My informant taught me this chant in the context of our Forms of Folklore JEP class. I asked her if she was familiar with “sana, sana” and she said yes, and then finished the chant. She said that she learned this from her parents, and that they say this to her when she has been hurt. My informant said that this usually occurs at her home, but that it could happen anywhere. When asked if it works, she giggled and said, “well, it makes me laugh.” She repeated this as the reasoning as to why she likes and does it.
“Sana, sana, culito de rana,
y si no se cura ahorita, se cura mañana.”
“I hope you feel better,
if it doesn’t get better today, it gets better tomorrow.”
“Healthy, healthy, frog ass,
and if not cured now, cured tomorrow.”
While saying these lines her parents usually rub the inflicted area. You can hear her performing this here: Sana, Sana.
One of the most interesting aspects of this piece of folklore is perhaps what was almost left out, “culito de rana.” My informant giggled over it while reciting the chant in Spanish, and when translating it into English she left it out entirely. This piece, which Google Translate translates as “frog ass,” could have been lost entirely. This omission makes one wonder the reason behind it. Did she intentionally do so, for my sake and sensibilities, or did her parents tell her a simplified translation? The first option certainly makes more sense, especially considering her incessant giggles. So, more likely than not she felt uncomfortable sharing such material with me. To me, this emphasizes the early understanding of what is appropriate and what is inappropriate behavior and speech. The environment of the school reinforces and could be the source of her understanding of behavioral norms. Her teacher is extremely strict and reprimands the students for every false move—even speaking out of turn. There is no doubt that she would frown upon the use of vulgarity and that my informant would be punished for such speech.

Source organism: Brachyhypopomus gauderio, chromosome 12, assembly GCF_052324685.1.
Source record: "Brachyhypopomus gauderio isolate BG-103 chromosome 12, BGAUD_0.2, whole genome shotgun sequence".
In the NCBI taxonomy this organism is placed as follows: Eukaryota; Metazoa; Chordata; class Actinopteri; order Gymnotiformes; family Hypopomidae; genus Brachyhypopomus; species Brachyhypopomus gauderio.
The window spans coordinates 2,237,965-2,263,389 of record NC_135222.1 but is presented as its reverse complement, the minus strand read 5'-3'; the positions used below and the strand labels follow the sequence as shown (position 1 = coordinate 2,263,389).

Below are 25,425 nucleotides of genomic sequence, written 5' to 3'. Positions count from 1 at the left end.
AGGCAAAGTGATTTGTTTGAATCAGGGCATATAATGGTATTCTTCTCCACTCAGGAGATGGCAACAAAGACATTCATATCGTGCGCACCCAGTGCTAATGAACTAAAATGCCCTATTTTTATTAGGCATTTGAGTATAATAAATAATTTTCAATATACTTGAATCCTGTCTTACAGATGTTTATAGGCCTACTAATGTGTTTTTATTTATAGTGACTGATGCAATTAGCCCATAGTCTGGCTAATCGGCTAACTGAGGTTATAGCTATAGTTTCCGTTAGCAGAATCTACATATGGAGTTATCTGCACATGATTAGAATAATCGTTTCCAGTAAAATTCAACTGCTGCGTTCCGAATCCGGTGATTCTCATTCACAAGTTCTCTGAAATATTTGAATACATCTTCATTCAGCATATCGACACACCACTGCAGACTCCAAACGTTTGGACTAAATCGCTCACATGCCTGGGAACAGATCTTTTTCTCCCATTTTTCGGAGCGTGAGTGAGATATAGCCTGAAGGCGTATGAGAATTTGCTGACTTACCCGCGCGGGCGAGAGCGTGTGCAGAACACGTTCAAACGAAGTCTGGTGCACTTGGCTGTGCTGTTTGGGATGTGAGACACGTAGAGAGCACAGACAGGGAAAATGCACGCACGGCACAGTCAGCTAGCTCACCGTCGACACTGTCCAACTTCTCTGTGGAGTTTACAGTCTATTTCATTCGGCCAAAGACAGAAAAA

The vulgarity (and my informant’s attempt to cover it) proves very interesting for analysis. It could be a part of the chant in order to allude to (and perhaps make fun of) magical workings that could involve such things as frog butts. With this in mind, the chant could be seen as a parody of a spell, or it could be the remnants of an actual healing spell.
Simultaneously, the laughter involved in the chant does not only point to discomfort but also to a bit of levity. Though her parents transmitted the chant to her, the authority didn’t confer seriousness. Instead, it could be taken lightly—my informant didn’t say that it worked, but that it does make her laugh. And perhaps this was the intended result (especially if the goal was to poke fun at magical workings).
Furthermore, and more particularly, the piece of folklore does something interesting—it offers the hope of recovery but not the promise that the recovery will be immediate. This statement is at least in a different tone than more traditional comforts—“you are okay,” “it isn’t too bad,” etc. Instead of that, it conveys that it may not be okay right now, that it may be bad, but that it will not be soon. This points to a different sense of time, and immediacy.